Global Tea Hut

Global Tea Hut Archive
Search Menu
Search All Articles:

Select Issue:
Select Author:
Select Article Type:
Select Issue Article:

April 2013

Outdoor Tea

Article Title
AuthorKai Ya
Subscribe to Global Tea Hut today!

Outdoor Tea

by Kai Ya

One of the greatest joys in serving tea lies in the fact that no two ceremonies are alike, an aspect of tea that has long been appreciated and is expressed eloquently in one of my favorite tea aphorisms: "Ichi go ichi" (one encounter, one chance). We celebrate this in our daily ceremonies by constantly changing our tea and flower arrangements. Hopefully this aspect of our tea also flows into our daily lives. In every meeting we have, we do our best to treat co-workers, strangers, family and old friends with all the reverence and celebration of a first and final meeting.

The uniqueness of a tea session is why it's not really possible to give formulaic instructions on tea preparation (or our lives for that matter!). However, this month I wanted to present some guidelines to drinking tea outdoors (or perhaps merely performing a ceremony at another person's house or an unfamiliar venue), which presents a significantly wider variety of circumstances than we are normally presented with in our tea rooms at home.

Serving tea outside our tea rooms is a challenging but rewarding endeavor, and you never know what difficulties may unexpectedly present themselves. Over the last few years, it has become one of my favorite activities, so I wanted to share some of what I've learned and hopefully encourage all of you to give it a try yourselves!

I actually remember the very first time I made tea outdoors. Perhaps I had admired one too many of Wu De's paintings of a tea sage perched on a branch with a fatal drop lying below, or I don't know what, but I took my gongfu tea set, a glass kettle, and a camp stove to a waterfall, and instead of being satisfied in drinking tea next to the waterfall, I had to climb up the wall and sit on a ledge so small it could only be sat on in a half lotus position, or else with one's leg's dangling into space. What's more, it wasn't a particulary private area, and people were bound to come along and stare - people who might've instead sat down and shared a cup had I just stayed on the ground like a sane person. Miraculously, I didn't break anything (including myself ), but looking back on that experience, I have to laugh.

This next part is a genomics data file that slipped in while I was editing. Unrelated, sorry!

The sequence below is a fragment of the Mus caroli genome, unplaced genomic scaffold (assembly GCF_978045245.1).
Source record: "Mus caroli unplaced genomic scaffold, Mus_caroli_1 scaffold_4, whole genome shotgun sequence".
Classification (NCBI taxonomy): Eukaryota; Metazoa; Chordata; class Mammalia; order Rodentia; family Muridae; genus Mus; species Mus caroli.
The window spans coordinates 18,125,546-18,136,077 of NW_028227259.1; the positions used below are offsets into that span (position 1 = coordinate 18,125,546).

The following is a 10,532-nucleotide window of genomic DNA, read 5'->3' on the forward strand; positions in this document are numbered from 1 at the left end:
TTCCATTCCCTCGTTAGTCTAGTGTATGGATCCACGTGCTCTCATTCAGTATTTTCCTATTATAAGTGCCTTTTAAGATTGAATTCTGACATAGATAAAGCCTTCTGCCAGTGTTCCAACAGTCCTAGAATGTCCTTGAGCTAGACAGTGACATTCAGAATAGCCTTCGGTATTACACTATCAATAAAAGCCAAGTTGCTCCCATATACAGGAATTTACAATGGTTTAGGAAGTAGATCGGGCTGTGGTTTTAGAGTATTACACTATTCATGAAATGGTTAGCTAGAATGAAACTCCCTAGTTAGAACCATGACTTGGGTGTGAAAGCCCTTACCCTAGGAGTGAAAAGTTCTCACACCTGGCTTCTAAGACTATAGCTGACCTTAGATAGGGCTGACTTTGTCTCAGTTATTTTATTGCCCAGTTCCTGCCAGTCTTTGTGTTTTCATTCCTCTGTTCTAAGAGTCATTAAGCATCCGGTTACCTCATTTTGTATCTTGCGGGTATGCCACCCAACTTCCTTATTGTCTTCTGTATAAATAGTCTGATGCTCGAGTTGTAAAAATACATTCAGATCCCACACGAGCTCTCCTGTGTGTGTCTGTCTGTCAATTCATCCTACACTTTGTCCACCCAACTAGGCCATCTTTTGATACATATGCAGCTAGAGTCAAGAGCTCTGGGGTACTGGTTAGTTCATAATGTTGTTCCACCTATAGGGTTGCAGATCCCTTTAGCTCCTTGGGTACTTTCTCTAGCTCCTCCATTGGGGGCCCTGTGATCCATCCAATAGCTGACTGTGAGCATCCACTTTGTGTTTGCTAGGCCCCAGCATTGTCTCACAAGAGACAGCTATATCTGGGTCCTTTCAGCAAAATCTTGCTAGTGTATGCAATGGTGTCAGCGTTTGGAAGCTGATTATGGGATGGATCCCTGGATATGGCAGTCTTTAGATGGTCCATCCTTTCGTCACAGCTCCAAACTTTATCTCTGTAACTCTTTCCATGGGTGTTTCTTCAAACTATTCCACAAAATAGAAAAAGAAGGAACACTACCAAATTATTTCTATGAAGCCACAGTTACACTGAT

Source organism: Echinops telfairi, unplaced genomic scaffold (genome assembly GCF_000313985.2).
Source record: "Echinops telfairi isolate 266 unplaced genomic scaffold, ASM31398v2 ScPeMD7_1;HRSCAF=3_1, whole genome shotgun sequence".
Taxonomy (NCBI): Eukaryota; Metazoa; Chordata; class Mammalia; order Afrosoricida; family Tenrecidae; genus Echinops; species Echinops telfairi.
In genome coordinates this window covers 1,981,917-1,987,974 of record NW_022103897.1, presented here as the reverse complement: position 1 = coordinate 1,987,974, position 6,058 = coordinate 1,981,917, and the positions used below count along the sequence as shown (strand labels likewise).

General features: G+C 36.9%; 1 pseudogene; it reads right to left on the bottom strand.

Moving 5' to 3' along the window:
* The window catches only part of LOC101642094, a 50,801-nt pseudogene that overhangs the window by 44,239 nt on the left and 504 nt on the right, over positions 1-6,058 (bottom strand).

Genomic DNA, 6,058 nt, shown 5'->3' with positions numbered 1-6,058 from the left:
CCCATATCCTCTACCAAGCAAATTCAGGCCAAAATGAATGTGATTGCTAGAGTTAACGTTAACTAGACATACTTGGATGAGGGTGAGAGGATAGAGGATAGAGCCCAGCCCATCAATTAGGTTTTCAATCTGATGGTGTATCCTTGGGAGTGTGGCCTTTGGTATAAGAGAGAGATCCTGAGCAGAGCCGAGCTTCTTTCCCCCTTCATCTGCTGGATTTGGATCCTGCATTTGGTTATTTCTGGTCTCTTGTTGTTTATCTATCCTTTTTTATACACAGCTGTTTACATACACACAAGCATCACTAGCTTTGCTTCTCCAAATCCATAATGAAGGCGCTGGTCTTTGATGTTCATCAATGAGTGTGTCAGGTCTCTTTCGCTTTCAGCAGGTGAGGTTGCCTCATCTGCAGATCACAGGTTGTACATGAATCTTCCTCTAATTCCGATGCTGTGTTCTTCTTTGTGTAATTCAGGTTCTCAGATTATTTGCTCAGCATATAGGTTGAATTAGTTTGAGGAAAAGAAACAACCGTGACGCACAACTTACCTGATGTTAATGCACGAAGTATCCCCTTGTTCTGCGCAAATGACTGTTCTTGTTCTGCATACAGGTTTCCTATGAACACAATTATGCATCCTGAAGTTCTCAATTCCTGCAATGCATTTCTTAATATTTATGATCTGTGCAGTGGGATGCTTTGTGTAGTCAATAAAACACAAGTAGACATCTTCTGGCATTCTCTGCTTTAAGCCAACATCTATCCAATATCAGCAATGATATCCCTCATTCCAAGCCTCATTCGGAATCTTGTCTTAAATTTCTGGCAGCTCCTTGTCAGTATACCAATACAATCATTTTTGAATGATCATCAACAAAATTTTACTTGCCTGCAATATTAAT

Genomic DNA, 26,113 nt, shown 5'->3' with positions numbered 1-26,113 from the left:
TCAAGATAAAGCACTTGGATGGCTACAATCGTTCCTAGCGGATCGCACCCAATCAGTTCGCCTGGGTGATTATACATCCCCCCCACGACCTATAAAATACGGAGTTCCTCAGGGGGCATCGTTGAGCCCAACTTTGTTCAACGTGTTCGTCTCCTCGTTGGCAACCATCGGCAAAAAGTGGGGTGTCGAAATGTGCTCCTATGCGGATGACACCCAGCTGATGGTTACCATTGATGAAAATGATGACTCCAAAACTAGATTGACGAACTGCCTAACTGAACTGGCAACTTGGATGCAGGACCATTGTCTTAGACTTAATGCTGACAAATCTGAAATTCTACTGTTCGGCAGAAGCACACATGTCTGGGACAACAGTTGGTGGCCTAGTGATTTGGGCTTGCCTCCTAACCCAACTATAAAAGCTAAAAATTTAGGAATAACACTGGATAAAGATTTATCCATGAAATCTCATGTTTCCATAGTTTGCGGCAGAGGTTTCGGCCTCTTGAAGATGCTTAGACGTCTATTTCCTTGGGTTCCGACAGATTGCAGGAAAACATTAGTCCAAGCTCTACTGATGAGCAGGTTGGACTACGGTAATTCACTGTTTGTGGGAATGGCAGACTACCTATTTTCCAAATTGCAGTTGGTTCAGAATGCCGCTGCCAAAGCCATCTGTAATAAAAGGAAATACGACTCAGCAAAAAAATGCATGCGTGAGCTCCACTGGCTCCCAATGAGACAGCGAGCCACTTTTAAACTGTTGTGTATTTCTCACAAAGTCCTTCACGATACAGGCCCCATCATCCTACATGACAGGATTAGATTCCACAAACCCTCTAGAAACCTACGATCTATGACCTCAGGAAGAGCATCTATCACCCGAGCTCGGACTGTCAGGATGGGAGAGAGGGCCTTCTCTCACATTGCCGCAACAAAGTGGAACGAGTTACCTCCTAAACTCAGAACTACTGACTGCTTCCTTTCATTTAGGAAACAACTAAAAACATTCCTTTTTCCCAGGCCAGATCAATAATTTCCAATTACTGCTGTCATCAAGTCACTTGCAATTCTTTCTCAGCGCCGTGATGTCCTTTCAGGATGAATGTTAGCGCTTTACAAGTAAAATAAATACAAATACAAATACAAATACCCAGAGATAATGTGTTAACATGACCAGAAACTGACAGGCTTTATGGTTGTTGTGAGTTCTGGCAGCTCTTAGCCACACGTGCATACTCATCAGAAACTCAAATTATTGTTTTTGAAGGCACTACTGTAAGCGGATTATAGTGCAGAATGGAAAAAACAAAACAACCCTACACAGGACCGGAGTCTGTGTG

For one thing, it's important to remember that drinking tea shouldn't be about showing off our skills to others, or adding to our collection of tea experiences; drinking tea outdoors doesn't have to be done out of striving or boredom or getting anyone's attention. Proper tea spirit is one of a desire to share, so choose one of those days where it's sinful to be indoors (you know the ones) and get out there with a desire to share: a gorgeous day with yourself, and with your tea as well! Tea will be as pleased to see the sun and feel a bit of breeze as you are. Secondly, as our brother Steve wrote so beautifully about in past newsletters, if you are going to choose a public place, do so because you are open to sharing that day and that tea with others who may happen to come along.

First things first: pack your tea spirit, and then choose a destination that makes sense. If you really need to go deep into your inner being, perch on a cliff or go somewhere more off the beaten path.

Next, choose suitable teaware. The preservation of teaware is the primary, external purpose behind all movements in a tea ceremony, so it is very important to remember when selecting teaware to take outdoors. Part of respecting your teaware is not endangering it! Not only is it extremely important to pack the teaware you bring with great care (I use both a cloth and a box for each item to be sure) but which teaware you bring is very important as well. We learned this the very hard way ourselves when we once took an antique silver kettle with us to prepare tea outside. Before we could do anything about it, a rambunctious guest took hold of it and began examining it, then just as suddenly dropped it onto a priceless and irreplaceable tea bowl, smashing the bowl to bits and leaving a sizeable dent in the kettle. (I once nearly lost an antique tea cup in much the same way).

We brought this teaware because we wanted to share the best tea we could make with our guests, which is proper tea spirit. But the fact is that outside of your tea room, the uncontrollable factors are tremendously greater--you never know what might happen. In my experience, it's best to leave the gongfu equipment at home and bring along simple bowls, no teapot at all, or perhaps a side-handle pot, and prepare simpler teas as well. There are exceptions to this, like when you are asked to prepare gongfu tea at an event, which sometimes happens.